Equally idiosyncratic is the improvisational character ofthe work, despite being notated, which challengesperformers in the Western tradition. As noted in thepreface to the published score, 'if desired this writtenversion of the Mass may be used as a suitablespringboard for those who will venture upon their ownnew creation of this original African Mass.' For theversion heard in this recording, an alto replaces thetenor solo with her unique improvisations, the choralarrangement incorporates different combinations ofvoices, and the final improvisations in the Agnus Deiare achieved with all voices creating an inspirationalchant conceived at the moment. The score indicatesimprovisational passages for percussion in the Credowhich are brilliantly performed by the percussionensemble.
The accomplishment of Ariel Ramirez with MisaCriolla is beyond comparison; over forty years after itscreation in 1964, this Mass is considered one of theutmost expressions of popular music in Argentina, andhas transcended borders to become appealing toaudiences worldwide. Even Ramirez, a composer of along-standing career, could not have foreseen that MisaCriolla would become his most famous work among avast output comprising compositions for chorus, voiceand piano.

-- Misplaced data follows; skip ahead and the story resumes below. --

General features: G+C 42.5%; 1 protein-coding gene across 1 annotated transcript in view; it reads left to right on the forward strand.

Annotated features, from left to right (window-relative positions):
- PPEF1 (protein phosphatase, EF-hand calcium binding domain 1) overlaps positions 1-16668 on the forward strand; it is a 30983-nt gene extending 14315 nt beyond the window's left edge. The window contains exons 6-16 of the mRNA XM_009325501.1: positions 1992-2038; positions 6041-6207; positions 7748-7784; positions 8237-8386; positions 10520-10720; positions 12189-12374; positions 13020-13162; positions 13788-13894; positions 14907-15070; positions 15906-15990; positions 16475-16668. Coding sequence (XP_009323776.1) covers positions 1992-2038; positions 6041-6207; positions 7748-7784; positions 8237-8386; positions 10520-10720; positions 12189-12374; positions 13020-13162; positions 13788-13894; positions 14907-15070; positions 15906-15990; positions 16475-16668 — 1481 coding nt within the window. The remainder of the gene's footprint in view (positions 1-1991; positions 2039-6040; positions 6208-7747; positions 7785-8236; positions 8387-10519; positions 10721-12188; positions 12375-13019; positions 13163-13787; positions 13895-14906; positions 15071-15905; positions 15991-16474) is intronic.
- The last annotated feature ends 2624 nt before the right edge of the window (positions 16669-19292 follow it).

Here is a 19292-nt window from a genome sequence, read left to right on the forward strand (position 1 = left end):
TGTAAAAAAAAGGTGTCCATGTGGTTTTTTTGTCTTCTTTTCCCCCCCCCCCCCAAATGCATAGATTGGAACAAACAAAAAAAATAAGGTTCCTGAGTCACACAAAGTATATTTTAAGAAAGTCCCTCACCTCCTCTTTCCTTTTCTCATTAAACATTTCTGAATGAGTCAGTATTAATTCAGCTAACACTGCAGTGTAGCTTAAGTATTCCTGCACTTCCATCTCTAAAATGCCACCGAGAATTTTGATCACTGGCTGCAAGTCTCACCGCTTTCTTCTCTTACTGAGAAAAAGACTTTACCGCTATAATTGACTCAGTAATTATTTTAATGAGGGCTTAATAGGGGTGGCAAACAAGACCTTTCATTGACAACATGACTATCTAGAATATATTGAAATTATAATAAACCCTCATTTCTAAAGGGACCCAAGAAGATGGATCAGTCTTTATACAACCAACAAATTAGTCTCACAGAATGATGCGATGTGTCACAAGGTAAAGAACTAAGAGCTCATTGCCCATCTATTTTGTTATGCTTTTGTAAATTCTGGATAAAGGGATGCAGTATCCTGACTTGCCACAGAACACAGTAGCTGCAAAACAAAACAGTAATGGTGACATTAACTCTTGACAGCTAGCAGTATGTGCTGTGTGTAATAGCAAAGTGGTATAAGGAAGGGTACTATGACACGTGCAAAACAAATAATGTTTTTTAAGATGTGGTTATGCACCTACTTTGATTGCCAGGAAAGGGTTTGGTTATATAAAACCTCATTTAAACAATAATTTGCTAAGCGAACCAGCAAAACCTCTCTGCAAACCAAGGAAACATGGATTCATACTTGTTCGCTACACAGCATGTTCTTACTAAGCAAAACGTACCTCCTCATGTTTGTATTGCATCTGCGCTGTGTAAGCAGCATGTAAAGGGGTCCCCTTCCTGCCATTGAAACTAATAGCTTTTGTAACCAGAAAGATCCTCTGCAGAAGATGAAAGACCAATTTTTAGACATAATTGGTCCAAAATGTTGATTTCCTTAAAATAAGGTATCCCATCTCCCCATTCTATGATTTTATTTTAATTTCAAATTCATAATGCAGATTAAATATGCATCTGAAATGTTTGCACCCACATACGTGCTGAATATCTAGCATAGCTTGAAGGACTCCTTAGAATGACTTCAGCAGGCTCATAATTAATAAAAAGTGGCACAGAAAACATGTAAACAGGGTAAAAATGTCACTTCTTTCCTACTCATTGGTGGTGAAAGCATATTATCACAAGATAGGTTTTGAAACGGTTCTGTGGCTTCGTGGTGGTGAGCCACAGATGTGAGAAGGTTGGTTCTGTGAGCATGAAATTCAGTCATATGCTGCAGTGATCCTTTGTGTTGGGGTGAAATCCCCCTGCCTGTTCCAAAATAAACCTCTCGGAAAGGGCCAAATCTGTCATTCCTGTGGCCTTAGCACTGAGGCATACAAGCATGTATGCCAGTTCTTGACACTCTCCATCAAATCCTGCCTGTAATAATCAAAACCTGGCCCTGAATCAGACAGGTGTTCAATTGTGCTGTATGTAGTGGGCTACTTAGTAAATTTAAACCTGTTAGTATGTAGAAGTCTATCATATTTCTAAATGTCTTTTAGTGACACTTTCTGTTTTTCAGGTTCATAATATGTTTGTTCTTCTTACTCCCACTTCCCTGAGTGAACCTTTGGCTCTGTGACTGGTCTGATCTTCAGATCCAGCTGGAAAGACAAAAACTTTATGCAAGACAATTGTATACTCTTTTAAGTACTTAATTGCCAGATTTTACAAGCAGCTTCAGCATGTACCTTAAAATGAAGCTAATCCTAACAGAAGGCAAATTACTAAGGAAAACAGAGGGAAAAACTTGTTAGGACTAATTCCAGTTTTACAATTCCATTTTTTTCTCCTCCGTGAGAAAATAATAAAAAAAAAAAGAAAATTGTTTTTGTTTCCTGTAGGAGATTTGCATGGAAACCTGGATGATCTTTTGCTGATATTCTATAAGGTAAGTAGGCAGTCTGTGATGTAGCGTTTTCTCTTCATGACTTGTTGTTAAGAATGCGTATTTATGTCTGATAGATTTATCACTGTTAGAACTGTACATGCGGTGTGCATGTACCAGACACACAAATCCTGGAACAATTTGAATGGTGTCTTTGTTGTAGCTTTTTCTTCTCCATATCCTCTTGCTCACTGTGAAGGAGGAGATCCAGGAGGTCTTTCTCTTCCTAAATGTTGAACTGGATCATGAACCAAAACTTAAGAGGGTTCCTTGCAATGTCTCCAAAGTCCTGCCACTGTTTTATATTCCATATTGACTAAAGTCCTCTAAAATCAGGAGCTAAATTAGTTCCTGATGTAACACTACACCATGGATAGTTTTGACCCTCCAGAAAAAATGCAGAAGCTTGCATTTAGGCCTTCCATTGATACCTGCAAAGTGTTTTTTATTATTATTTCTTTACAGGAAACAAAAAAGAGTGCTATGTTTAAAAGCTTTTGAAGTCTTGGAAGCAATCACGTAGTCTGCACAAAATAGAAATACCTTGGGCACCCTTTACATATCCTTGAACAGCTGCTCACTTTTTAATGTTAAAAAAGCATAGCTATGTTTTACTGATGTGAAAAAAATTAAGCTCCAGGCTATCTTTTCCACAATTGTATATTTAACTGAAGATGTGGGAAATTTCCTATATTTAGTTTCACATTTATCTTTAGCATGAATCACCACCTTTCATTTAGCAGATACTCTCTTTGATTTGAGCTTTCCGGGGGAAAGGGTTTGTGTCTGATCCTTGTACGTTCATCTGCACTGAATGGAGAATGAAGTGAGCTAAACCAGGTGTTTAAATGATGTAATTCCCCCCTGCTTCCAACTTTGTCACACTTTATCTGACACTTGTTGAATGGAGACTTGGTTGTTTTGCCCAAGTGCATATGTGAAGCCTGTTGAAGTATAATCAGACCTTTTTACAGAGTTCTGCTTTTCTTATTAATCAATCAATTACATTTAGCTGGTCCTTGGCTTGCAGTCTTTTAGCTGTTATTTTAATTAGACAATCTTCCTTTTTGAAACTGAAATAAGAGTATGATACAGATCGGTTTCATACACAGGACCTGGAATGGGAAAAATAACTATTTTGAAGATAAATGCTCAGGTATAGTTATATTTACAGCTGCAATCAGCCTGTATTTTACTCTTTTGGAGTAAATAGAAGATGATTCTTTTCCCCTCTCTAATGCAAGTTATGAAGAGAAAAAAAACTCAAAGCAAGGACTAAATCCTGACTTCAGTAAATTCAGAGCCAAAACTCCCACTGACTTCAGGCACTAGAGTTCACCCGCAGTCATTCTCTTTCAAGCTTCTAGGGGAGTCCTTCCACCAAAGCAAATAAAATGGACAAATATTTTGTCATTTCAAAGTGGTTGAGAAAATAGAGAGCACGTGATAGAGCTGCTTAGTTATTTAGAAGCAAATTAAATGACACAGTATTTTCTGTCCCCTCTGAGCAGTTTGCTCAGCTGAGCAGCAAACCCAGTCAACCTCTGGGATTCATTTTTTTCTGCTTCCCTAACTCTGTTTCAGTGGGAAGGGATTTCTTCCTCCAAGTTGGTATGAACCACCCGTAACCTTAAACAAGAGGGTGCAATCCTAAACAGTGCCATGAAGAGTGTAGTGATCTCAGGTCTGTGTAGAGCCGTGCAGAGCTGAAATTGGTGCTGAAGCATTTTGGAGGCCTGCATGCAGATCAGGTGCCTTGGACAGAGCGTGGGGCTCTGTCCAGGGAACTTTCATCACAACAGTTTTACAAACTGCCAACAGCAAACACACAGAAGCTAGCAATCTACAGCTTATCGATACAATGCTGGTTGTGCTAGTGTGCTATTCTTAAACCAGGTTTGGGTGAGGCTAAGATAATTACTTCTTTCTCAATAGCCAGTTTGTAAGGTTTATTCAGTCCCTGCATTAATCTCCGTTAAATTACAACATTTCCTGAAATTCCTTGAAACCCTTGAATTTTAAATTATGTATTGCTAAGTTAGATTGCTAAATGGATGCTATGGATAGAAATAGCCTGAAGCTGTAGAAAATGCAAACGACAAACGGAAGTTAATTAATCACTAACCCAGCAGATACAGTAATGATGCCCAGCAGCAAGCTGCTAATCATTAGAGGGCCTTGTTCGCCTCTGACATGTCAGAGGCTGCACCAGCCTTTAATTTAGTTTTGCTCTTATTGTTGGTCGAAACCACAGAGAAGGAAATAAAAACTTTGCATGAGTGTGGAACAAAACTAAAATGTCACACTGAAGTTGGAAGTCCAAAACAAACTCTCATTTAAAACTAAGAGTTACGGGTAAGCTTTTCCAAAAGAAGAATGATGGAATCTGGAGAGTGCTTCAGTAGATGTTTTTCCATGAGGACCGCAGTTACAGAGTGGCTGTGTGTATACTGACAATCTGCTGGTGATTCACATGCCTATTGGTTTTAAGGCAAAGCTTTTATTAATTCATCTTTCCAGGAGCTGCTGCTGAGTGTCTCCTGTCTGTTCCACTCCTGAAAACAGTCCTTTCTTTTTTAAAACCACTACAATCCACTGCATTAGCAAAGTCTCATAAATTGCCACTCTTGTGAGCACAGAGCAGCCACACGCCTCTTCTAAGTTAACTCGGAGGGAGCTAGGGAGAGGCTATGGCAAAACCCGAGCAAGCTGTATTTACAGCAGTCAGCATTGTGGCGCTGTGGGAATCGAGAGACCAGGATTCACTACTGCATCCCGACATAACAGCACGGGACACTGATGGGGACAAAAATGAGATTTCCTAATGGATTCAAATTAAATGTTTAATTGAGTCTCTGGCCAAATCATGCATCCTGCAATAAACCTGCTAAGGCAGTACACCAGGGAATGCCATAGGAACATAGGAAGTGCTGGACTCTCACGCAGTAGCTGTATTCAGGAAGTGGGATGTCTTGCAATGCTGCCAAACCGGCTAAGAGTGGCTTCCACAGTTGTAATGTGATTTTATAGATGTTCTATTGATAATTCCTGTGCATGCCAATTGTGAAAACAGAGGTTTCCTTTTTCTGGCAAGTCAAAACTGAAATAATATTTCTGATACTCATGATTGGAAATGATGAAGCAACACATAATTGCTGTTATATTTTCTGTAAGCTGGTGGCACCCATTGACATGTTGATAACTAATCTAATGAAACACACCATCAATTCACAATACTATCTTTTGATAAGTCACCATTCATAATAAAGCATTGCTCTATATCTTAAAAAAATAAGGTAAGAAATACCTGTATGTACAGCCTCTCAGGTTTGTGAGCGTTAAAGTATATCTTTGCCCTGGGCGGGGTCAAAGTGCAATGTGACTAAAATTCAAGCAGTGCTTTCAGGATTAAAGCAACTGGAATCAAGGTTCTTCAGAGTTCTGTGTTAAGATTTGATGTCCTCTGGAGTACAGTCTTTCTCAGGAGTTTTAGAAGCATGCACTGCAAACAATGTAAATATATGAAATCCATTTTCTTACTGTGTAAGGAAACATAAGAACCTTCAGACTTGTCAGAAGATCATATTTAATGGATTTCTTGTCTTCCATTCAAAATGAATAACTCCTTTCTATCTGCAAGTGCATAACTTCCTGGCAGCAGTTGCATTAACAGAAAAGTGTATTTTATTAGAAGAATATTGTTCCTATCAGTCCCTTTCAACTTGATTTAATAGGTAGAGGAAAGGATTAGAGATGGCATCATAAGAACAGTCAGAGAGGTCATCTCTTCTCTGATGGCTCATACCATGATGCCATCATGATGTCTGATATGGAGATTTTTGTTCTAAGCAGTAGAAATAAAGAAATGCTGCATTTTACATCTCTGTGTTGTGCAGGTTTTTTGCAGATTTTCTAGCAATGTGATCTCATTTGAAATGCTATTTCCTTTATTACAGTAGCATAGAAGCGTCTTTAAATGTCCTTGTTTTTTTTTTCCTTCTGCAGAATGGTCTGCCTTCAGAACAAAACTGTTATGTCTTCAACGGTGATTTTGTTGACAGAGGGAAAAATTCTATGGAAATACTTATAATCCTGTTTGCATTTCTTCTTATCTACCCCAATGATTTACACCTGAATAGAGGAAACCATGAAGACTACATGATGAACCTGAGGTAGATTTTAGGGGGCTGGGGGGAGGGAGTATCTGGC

Musically speaking, Misa Criolla falls into acategory somewhere between strict academic musicand urban popular music but, ultimately, Ramirez'scomposition does not intend to preserve folklore but toachieve an artistic recreation of folk-derived traitswithin a personal compositional style. Misa Criollaconsists of musical settings of the Kyrie, Gloria, Credo,Sanctus, and Agnus Dei with liturgical texts in Spanishand is one of the first Catholic Masses to be composedin a language other than Latin. Each part of the Mass isbased on either traditional Argentine dances or songs:the vidala-baguala for the Kyrie, refers to the lyricalvocal form of Bolivia and northern Argentina. Ascustomary in performances of bagualas, the Kyrie inMisa Criolla is accompanied by two tenor drums,corresponding to the bombo argentino. In a liveliermood, the Gloria uses the carnavalito-yaravi, a dancefrom the Andean region. The same dance, the carnivalcochabambino (variant form from Cochabamba,Bolivia) sets the mood for the Sanctus. The Credo usesa dance, the chacarera, and for the Agnus Dei Ramirezdraws on the emotionally charged song type from thePampas, the plains of the province of Buenos Aires,named as estilo pampeano. The balance of the fivesettings is achieved through the use of two lyrical formsfor the more introspective opening and closing parts ofthe Mass, Kyrie and Agnus Dei respectively, and threedances for the dynamic middle section (Gloria, Credo,and Sanctus). The Mass is written for tenor, mixedchorus, percussion, Andean instruments, double bassand harpsichord or piano. It should be noted thatRamirez is considered today the first within the'nativist' tradition to introduce the piano in theperformance of traditional music in Argentina. In thisrecording, however, the charango, a small guitar madeof an armadillo shell, and the guitar have replaced thekeyboard part. The Andean notched flute, quena, andthe panpipes, siku, which are also featured in thisrecording, follow the Argentine criollo tradition wherethey usually accompany the charango, the guitar andthe bombo. The popular character of Misa Criollainspires different interpretations: in this recording, abreath-taking improvisation is played by Luis Garay onthe tumbadoras, two tom-toms in the Credo as amoment of dramatic reflection between the phrasesseated at the right hand of God the Father Almighty andfrom thence he shall come to judge the living and thedead. Scott Hill and Gonzalo Cortes created a verybeautiful and haunting introduction to the Agnus Dei,setting the mood for this plaintive and soulfulmovement.Esperanza Berrocal